unecessary.  This means it was an early version of my code.  I don't know if
the 1.0 at f=0 constraint is built into a later version. I can keep looking.
Anyway, you can look at the passband to see how it looks.  You can also look
in the stopband to see that there's a double zero at fs/2.

This works out because:

A halfband filter response is made up of a constant = 0.5 and an
antisymmetric component that is 0.5 in the passband and -0.5 in the
stopband.  When added together, the components yield 1.0 in the passband and
zero in the stopband (+/- the ripples of course).  If the frequency response
has a constant term, in this case 0.5, then the temporal response must be
0.5 at "DC" or, really, at time zero.
So, we can design the antisymmetric filter and then just add the center
coefficient of 0.5.  That's a way to look at it.

The approximation only needs to be done in the passband because the
structure guarantees that fs/4=0.5 (or zero) and guarantees the response
from fs/4 to fs/2 is antisymmetric.

Thinking of it this way, if the frequency response is 1.0 at f=0 and the
components are as described above, then the frequency response at fs/2 must
be zero.  Indeed, you see a double zero there.

Anyway, here is that imperfect (if not interesting) filter set of coeff's:
-0.318178627640009E-02
0.000000000000000E+00
0.624465197324753E-02
0.000000000000000E+00
-0.656183436512947E-02
0.000000000000000E+00
0.963471177965403E-02
0.000000000000000E+00
-0.100250272080302E-01
0.000000000000000E+00
0.103756394237280E-01
0.000000000000000E+00
-0.913409423083067E-02
0.000000000000000E+00
0.710289599373937E-02
0.000000000000000E+00
-0.520208990201354E-02
0.000000000000000E+00
0.379590759985149E-02
0.000000000000000E+00
-0.529637048020959E-02
0.000000000000000E+00
0.101068196818233E-01
0.000000000000000E+00
-0.219537038356066E-01
0.000000000000000E+00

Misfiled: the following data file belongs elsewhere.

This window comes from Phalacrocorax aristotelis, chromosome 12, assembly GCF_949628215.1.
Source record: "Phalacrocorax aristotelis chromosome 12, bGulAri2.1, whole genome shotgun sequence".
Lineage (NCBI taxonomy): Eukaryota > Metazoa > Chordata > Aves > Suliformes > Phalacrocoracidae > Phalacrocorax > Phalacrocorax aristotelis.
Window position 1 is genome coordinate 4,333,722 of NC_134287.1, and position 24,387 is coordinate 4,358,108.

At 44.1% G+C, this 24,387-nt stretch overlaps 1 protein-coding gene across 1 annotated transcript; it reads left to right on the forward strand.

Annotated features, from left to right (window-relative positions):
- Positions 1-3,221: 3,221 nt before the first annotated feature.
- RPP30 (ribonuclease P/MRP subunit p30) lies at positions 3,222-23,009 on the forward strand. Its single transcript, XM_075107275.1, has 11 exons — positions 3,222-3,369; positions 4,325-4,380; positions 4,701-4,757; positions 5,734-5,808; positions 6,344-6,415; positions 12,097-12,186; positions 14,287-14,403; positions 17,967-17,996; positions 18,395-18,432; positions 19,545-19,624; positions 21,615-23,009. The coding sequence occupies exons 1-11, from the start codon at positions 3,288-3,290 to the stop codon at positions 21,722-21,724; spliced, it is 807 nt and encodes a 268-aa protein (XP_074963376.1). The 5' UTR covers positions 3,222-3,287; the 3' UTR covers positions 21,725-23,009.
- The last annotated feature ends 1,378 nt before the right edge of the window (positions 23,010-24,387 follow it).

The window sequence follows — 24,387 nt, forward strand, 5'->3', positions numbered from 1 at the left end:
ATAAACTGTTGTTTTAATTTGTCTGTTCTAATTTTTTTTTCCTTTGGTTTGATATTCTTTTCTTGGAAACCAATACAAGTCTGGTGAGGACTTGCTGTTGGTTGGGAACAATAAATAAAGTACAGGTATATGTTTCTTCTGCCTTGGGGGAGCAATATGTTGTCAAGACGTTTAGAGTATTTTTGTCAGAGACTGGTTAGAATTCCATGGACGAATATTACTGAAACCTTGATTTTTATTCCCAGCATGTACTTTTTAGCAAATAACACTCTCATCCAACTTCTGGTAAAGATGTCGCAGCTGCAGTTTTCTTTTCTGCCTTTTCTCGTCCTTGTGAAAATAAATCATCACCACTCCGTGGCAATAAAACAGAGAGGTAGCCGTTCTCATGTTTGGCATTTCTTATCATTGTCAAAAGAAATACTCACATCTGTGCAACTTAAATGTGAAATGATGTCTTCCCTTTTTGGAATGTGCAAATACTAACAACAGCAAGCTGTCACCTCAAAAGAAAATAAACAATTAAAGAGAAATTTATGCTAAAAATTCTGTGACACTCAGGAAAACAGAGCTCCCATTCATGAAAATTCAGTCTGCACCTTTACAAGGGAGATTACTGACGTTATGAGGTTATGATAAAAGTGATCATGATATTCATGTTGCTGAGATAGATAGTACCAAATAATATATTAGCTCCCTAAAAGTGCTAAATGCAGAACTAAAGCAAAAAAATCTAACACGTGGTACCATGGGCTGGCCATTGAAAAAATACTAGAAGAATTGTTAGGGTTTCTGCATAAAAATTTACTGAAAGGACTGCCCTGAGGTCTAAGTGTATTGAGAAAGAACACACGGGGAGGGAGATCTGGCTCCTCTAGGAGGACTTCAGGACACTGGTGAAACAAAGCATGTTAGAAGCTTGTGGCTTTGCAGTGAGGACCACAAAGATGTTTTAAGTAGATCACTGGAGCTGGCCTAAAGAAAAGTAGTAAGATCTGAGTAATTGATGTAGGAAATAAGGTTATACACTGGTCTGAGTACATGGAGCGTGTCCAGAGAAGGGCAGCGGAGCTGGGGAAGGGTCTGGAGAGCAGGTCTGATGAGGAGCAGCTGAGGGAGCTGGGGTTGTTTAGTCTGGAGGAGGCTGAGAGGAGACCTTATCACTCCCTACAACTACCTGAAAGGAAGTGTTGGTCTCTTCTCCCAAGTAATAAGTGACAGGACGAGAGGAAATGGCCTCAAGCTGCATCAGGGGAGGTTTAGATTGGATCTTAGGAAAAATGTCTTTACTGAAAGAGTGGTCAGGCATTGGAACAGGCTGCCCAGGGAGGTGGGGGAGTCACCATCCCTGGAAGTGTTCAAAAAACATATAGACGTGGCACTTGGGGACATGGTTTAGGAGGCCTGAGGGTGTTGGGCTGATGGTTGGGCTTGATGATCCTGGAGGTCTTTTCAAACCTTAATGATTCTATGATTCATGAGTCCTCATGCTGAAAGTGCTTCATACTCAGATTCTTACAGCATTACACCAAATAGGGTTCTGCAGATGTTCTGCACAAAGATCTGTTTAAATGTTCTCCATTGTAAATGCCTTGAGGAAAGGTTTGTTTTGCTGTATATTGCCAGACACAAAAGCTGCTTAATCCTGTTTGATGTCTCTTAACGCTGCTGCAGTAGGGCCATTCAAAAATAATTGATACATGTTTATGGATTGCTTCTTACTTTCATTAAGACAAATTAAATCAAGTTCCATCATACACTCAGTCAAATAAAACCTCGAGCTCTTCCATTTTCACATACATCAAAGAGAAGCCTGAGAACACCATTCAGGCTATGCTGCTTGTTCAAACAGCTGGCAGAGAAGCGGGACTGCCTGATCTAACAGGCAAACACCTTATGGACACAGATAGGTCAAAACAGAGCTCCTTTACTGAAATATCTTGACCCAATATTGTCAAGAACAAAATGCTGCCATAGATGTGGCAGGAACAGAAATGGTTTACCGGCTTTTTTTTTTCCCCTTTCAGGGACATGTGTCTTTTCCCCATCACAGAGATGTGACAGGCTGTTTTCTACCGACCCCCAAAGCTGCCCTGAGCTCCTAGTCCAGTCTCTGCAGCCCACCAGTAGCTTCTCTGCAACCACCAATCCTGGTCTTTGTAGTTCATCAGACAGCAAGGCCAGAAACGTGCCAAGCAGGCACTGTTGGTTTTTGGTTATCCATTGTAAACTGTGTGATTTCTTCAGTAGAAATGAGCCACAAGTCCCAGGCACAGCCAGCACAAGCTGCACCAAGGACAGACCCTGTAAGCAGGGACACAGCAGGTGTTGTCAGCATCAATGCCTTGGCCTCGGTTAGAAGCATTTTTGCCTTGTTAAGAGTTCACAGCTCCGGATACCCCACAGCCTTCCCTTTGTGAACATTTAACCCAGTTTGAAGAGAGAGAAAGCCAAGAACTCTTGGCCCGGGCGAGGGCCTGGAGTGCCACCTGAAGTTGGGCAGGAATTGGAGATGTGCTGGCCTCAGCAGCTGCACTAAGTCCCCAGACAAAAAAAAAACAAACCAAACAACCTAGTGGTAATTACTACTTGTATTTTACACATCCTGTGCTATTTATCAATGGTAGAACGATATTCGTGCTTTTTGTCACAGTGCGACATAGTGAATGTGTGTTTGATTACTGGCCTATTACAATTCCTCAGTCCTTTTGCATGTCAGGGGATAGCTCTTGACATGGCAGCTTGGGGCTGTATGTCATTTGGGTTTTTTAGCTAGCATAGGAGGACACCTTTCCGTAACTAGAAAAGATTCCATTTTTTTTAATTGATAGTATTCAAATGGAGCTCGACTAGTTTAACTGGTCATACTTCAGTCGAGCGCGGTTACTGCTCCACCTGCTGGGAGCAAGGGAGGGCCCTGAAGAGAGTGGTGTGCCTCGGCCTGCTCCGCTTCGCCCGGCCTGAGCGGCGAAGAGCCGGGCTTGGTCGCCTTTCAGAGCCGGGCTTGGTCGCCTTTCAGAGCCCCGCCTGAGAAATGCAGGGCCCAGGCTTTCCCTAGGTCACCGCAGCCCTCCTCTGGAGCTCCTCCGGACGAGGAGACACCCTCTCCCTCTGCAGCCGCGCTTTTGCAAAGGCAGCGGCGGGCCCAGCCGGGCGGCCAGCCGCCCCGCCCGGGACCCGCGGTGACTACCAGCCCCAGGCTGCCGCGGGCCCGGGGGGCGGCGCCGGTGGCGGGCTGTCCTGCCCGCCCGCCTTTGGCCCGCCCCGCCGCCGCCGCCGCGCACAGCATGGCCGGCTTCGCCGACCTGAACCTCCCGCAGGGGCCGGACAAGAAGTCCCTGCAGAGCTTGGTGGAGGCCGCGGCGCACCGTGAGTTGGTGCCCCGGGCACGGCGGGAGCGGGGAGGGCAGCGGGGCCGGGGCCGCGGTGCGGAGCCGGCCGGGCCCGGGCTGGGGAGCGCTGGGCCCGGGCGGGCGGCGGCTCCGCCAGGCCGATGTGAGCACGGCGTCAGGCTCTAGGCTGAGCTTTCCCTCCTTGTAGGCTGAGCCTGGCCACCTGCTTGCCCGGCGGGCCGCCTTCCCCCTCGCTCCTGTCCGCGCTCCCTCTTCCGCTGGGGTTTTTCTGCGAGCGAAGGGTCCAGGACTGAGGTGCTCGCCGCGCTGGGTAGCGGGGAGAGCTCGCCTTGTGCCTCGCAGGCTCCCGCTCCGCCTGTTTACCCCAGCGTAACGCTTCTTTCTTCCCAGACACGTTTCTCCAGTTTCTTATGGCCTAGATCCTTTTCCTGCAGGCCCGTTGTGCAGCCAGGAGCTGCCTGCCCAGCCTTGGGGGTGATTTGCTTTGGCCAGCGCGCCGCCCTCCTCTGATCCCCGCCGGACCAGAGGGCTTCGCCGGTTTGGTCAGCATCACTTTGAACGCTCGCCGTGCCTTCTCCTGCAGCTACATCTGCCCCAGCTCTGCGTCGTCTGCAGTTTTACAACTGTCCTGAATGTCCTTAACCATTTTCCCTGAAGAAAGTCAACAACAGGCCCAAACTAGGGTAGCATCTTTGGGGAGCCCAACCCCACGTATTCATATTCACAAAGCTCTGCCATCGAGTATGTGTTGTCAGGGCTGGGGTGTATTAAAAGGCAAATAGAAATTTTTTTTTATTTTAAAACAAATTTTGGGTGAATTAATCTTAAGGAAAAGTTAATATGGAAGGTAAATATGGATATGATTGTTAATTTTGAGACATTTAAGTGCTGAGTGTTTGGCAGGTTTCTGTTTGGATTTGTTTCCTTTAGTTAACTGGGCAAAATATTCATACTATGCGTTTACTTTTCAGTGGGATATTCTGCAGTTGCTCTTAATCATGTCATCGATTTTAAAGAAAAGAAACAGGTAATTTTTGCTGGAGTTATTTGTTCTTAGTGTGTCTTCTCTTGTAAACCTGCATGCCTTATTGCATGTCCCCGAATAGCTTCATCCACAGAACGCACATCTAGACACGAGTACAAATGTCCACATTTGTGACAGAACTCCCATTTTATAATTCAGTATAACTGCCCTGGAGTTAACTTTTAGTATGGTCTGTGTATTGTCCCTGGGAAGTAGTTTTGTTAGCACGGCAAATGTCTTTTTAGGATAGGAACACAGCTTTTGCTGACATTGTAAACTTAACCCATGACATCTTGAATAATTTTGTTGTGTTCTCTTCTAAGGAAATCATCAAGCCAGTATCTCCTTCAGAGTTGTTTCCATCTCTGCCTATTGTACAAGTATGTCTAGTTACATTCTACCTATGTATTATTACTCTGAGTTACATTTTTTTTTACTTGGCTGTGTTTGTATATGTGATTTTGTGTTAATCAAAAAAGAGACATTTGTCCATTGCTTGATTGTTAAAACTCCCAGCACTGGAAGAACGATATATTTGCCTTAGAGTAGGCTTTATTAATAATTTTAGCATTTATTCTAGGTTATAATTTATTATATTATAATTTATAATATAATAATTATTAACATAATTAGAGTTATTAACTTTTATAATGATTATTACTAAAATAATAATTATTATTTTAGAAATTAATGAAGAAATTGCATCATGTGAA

0.439153611660004E-01
0.000000000000000E+00
-0.934268832206726E-01
0.000000000000000E+00
0.313605815172195E+00
0.500000000000000E+00
0.313605815172195E+00
0.000000000000000E+00
-0.934268832206726E-01
0.000000000000000E+00
0.439153611660004E-01
0.000000000000000E+00
-0.219537038356066E-01
0.000000000000000E+00
0.101068196818233E-01
0.000000000000000E+00
-0.529637048020959E-02
0.000000000000000E+00
0.379590759985149E-02
0.000000000000000E+00
-0.520208990201354E-02
0.000000000000000E+00
0.710289599373937E-02
0.000000000000000E+00
-0.913409423083067E-02
0.000000000000000E+00
0.103756394237280E-01
0.000000000000000E+00
-0.100250272080302E-01
0.000000000000000E+00
0.963471177965403E-02
0.000000000000000E+00
-0.656183436512947E-02
0.000000000000000E+00
0.624465197324753E-02
0.000000000000000E+00
-0.318178627640009E-02

I'll see if I can't find better code than what created this example.

Fred

```
```On Apr 30, 3:03&#2013266080;am, "Fred Marshall"
<fmarshallx@remove_the_x.acm.org>
wrote:
> bellda2...@cox.net wrote:
>
> > Interesting, Fred. &#2013266080;Could you post the coefficients of an
example
> > filter?
>
> > Thanks,
>
> > Dirk
>
> Dirk,
>
> Actually, it really does depend on which type so if you're a bit more
> specific then I could see if I still have the code that will generate it.
> The Hermann-Schussler work was done quite long ago.
>
> Do you mean a half-band with f(0)=1.0 ??? or something else?
>
> Fred

Hi Fred,

I meant the a half-band with f(0)=1.0, if the code to generate on is

Thanks,

Dirk
```
```Fred Marshall wrote:
> bellda2005@cox.net wrote:
>>
>> Interesting, Fred.  Could you post the coefficients of an example
>> filter?
>>
>> Thanks,
>>
>> Dirk
>
> Dirk,
>
> Actually, it really does depend on which type so if you're a bit more
> specific then I could see if I still have the code that will generate
> it. The Hermann-Schussler work was done quite long ago.
>
> Do you mean a half-band with f(0)=1.0 ??? or something else?
>
> Fred

In the mean time, here is some insight into equality constraints:

In the standard Remez algorithm (and this would be true of any approach